So...

                  Best Mexican I've had in San Diego, based on what little I know about "authentic" Mexican food:

                  Mama Testa - You ordered one of the few wrong items. If you're willing to give it another shot, try the fish tacos, La Tuya Tinga, the rolled tacos in beef broth, the Yucatecos, or the nopales/oaxaca cheese tacos with ancho chile sauce.

                  Super Cocina - you already know this one.

                  Northgate Market - It's a giant Mexican supermarket, but they have a lunch counter with some good stuff. I had some lamb barbacoa here, and some birria de chivo, and both were really great.

                  Oaxacan place at Escondido swap meet - Don't know the name, but met some fellow 'hounds here for lunch and was really impressed. The tlayuda was awesome, and the habanero salsa was very tasty. It's kind of near the base of the movie screen, to the left of it.

                  El Asadero - This is a butcher shop/lunch counter on El Cajon Blvd. owned by a family from Mexico. The carne asada is top notch, cooked over open flame to order (not grilled on a griddle with oil). The Al Pastor is pretty good, too - comes with pineapple bits. Tacos come on tortillas made fresh to order. Burritos are giant. Beef barbacoa is incredibly good. Carnitas are great as well. This is one of the hidden gems for border-style Mexican food in San Diego, and no yellow cheese is to be found except in quesadillas.

                  1. re: Josh

                    This is a great list... many thanks

                    By the way I am not by any means underestimating the diversity of the regional styles of Mexican food. There's a mini-empire of Oaxacan restaurants here (had my first taste of huitlacoche there... yum), and I've ventured over the border and eaten superb fish tacos at a tiny local roadside stand in Ensenada. (I have yet to find anything in SD or LA which compares)

                    But this is a great list by which to go by for future trips down south. Thanks for the list!

                    Mr Taster
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                    1. re: Mr Taster

                      Can't believe I wrote "oaxaco". :P Embarrassing.

                      Where in LA can I find those places? I visit up there from time to time and would love to check some of those out.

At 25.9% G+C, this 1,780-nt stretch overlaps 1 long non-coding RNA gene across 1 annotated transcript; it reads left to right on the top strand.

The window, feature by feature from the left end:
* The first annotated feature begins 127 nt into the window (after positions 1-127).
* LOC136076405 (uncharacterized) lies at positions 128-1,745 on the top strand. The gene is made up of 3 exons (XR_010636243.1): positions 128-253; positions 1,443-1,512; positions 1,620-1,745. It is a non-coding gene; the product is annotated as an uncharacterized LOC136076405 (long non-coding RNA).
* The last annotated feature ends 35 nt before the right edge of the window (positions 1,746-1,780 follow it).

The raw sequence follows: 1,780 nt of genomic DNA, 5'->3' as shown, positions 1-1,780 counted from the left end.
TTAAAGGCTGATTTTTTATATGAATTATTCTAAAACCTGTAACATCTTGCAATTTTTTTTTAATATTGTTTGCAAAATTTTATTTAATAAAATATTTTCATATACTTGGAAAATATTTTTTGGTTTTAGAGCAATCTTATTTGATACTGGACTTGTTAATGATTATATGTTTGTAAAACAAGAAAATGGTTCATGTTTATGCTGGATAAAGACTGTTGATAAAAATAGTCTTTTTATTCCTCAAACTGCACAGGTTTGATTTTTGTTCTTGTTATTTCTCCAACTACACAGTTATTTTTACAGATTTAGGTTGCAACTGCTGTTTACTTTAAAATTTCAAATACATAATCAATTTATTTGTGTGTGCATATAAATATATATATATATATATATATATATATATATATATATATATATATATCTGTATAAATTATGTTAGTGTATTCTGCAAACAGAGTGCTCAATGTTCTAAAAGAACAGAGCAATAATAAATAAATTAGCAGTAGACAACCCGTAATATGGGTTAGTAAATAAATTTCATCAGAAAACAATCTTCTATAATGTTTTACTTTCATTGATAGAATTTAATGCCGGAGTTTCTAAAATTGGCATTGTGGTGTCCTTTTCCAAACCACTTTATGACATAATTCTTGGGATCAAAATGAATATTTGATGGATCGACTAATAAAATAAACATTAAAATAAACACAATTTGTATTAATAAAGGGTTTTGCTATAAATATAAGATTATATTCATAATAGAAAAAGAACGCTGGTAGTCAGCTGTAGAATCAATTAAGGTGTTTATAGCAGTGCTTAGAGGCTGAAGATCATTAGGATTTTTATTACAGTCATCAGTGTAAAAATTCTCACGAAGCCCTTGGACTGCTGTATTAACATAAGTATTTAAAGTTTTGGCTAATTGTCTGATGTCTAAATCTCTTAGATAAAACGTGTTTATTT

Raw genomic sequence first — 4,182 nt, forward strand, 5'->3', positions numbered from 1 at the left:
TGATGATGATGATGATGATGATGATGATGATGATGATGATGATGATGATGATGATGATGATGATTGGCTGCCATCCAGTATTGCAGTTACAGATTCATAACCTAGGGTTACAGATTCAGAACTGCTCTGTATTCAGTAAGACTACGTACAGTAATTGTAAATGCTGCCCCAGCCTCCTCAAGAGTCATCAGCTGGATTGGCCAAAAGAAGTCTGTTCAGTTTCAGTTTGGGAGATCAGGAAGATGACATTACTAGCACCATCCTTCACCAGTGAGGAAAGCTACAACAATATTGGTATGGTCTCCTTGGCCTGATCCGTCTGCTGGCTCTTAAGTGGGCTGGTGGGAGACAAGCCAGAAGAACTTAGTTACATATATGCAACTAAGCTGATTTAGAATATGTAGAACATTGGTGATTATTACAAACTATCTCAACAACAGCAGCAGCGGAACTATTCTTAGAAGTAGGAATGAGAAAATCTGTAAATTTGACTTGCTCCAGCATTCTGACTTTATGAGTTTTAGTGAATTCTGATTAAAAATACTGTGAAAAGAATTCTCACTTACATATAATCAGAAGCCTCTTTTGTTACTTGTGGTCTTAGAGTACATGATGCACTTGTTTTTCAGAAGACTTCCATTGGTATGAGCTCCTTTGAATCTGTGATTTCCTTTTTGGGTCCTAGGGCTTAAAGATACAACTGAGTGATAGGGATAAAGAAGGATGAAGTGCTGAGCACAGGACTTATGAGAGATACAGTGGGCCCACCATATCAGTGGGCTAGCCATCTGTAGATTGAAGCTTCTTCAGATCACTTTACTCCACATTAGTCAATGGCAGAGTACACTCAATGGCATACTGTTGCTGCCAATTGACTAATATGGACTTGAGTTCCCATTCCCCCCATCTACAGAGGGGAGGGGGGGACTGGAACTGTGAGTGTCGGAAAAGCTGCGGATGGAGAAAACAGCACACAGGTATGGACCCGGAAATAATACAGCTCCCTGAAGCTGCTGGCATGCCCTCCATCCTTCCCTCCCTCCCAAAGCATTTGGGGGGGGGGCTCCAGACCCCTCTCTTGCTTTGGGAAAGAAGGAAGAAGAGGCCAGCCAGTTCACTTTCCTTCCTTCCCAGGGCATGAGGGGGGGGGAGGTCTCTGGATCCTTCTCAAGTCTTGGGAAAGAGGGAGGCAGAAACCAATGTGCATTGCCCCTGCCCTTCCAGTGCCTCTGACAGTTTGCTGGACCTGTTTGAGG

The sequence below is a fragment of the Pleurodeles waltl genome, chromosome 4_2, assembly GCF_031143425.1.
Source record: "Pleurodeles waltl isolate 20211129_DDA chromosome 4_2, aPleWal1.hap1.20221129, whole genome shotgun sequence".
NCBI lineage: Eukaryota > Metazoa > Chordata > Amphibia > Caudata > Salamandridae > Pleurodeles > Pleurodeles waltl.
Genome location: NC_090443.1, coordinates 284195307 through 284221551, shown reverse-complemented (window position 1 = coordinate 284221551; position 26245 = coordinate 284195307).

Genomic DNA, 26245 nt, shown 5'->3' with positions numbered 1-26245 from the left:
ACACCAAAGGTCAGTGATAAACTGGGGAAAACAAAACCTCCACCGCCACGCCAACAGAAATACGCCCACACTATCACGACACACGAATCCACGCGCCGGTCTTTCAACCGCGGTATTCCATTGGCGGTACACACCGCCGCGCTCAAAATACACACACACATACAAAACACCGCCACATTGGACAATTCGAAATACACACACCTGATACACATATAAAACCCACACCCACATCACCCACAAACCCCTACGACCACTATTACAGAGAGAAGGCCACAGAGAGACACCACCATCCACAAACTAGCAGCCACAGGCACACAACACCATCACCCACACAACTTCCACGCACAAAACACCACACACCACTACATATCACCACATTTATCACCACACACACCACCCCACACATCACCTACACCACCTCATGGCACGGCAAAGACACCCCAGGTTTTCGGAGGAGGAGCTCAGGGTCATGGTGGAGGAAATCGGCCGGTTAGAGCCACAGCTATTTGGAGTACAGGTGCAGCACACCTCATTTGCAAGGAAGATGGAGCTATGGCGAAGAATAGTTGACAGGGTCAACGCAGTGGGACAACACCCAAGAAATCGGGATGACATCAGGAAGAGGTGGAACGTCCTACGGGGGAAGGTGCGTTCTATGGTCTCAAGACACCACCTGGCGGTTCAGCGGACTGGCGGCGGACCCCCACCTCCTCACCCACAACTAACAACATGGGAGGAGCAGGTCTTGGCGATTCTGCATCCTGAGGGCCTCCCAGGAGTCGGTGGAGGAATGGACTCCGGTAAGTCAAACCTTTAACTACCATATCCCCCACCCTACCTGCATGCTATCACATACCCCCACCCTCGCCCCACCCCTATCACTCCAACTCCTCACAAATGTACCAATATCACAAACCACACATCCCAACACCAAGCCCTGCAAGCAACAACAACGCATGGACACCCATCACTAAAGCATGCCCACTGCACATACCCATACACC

1. re: Josh

                        IMO, the best Oaxacan in LA is Monte Alban on Santa Monica west of the 405, but there is a debate in CH land over this.

          2. re: DoctorQuality

            2nd Terra, 3rd Mama Testa's

            also consider California Cusine (I have not been but it gets thumbs up on the board) and Yakitori Yakyudori.

              1. re: ekomega

                A 3rd for YY!

                Here's a chance to sample the food of a small chain whose only location outside of their home city of Nagoya is S.D.!

                If you can, especially if it's just the two of you, try to snag a pair of seats at the bar. It's the best place to fully enjoy the experience, as items will be served to you straight from the grill. (And please don't let it sit on your plate long after it's served. These things can cool-off pretty quickly...)

                1. re: cgfan

                  I can't recommed Terra. Its mediocre fancy food at a medium high price. I went there with my wife on our anniversary based on some good reviews here. Everything comes swimming in a sauce of some sort which overwhelms the main ingredients. I ordered Halibut and it was overcooked and rubbery. I have to admit I like simpler food at a lower price point.

                  It seems that some restaurants here gain a cult status (and we all know who they are) and their name gets repeated over and over again like a commercial on TV. Invariably I am dissapointed when I go to any of these places. Sorry for the rant.

                  1. re: pantani

                    Which restaurants do you like ?

                    1. re: honkman

                      Honkman,